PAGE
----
I’d like to see if and how much bias exists when test subjects observe obese people eating, or maybe even exercising too. Secretly train a group of scientific collaborators, of various different body sizes, very carefully to put the exact same number of calories onto their plate at a buffet (close as you can get it). Then tell the test subjects that the test subjects are the scientific collaborators, ask them to help the experimenter neutrally and objectively estimate how much food people put on their plates at buffets. Don’t discuss obesity. My hypothesis is that your average layman will over-estimate how many calories an obese person is eating, even when skinny people select the exact same meal right next to the obese person. Conversely, you could do it with exercise. Use hidden meters to precisely measure the calories that various scientific collaborators expend in a gymnasium. Give the test subjects some guidelines about how to estimate caloric expenditure, do _not_ discuss obesity, and ask the test subjects to help the scientist estimate the caloric expenditure of everyone in the gym, in a neutral and unbiased manner. My hypothesis is that you would show a mathematical trend where laymen test subjects under-estimate how many calories that obese people are spending while exercising, and over-estimate the thin people.

    I’m not a scientist, I’m an engineer, so I’m not at all familiar with lab experiment ethical guidelines. Are those experiments ethical? Did the Milgram Experiment create an ethical guideline where you’re not supposed to deceive the test subject about who is being tested?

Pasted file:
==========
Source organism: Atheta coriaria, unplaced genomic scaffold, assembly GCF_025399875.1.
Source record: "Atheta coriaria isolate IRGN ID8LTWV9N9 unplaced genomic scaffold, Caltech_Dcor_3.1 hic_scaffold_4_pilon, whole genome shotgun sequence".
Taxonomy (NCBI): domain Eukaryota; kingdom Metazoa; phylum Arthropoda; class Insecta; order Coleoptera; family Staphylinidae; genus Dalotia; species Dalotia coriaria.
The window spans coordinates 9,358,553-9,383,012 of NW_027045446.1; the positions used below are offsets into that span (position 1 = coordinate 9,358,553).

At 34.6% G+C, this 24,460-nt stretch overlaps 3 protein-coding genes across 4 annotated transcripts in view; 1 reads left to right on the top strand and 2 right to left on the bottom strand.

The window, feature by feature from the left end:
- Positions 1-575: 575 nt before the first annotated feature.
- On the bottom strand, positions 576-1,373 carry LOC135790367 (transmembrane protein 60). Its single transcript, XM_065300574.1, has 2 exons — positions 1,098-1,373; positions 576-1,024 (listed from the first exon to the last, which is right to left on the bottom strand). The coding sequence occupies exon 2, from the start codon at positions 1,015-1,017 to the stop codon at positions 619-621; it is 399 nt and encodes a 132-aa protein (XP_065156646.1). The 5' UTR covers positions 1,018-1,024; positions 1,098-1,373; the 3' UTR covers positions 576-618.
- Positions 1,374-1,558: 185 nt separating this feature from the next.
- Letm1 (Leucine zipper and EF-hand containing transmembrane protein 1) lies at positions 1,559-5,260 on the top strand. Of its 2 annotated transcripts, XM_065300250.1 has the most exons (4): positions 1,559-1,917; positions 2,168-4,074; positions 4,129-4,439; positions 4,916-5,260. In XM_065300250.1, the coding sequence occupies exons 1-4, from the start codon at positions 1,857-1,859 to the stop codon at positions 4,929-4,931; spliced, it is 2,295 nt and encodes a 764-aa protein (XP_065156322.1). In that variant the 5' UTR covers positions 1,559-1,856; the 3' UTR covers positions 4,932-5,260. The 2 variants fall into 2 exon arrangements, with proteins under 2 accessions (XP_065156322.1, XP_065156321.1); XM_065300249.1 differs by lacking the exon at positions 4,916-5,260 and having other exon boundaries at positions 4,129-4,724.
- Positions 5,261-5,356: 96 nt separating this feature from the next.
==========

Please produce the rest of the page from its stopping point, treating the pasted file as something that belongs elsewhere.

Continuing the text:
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    • Travis says:

      Thanks Thomas, those are both excellent ideas! Obesity-related bias is always interesting, and I don’t think anyone has done those particular studies. I completely agree with both of your hypotheses. I also like that they are both very intuitive – I like studies that you can understand without having an advanced degree on the topic!

      Deception is generally ok, I think. It needs to be justified, and you need to debrief people afterwards to let them know about the deception (and also ask if they figured out the deception). But I’ve personally participated in a bunch of psych experiments as an undergrad that involved deception, so I think that it’s generally permissible, given that it meets certain criteria.

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  2. Test different models of peer review and scientific evaluation as if they were new drugs coming to the market.

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  3. Andy says:

    I would like to pluck people from their stressful lives and allow them to live as near to stress-free as possible for at least two years and see if that alone leads to weight loss. The environment would probably have to be something akin to living in the country in a welcoming, crime-free community, staying with an understanding family and having a close relationship with a mentor (perhaps the family itself). The mentoring would be simply helping pay their way by helping out on the farm and around the house in any small way they can, working for the community, possibly as a teaching assistant and probably some art therapy of their choice such as writing that novel, or maybe learning an instrument or a skill.

    This wouldn’t suit everyone and it would be impossible for parents to leave their kids for two years. So it would apply to young, single people who need to turn themselves around to avoid a life of obesity.

    To ease the stress still further, they would be paid a wage for being an experimental subject. That way they wouldn’t be stressing in the same way they might do at ‘fat camp’ where they know it’s only for a few weeks, it’s costing money and they have to go back to their stressful life and triggers and money problems in a short while.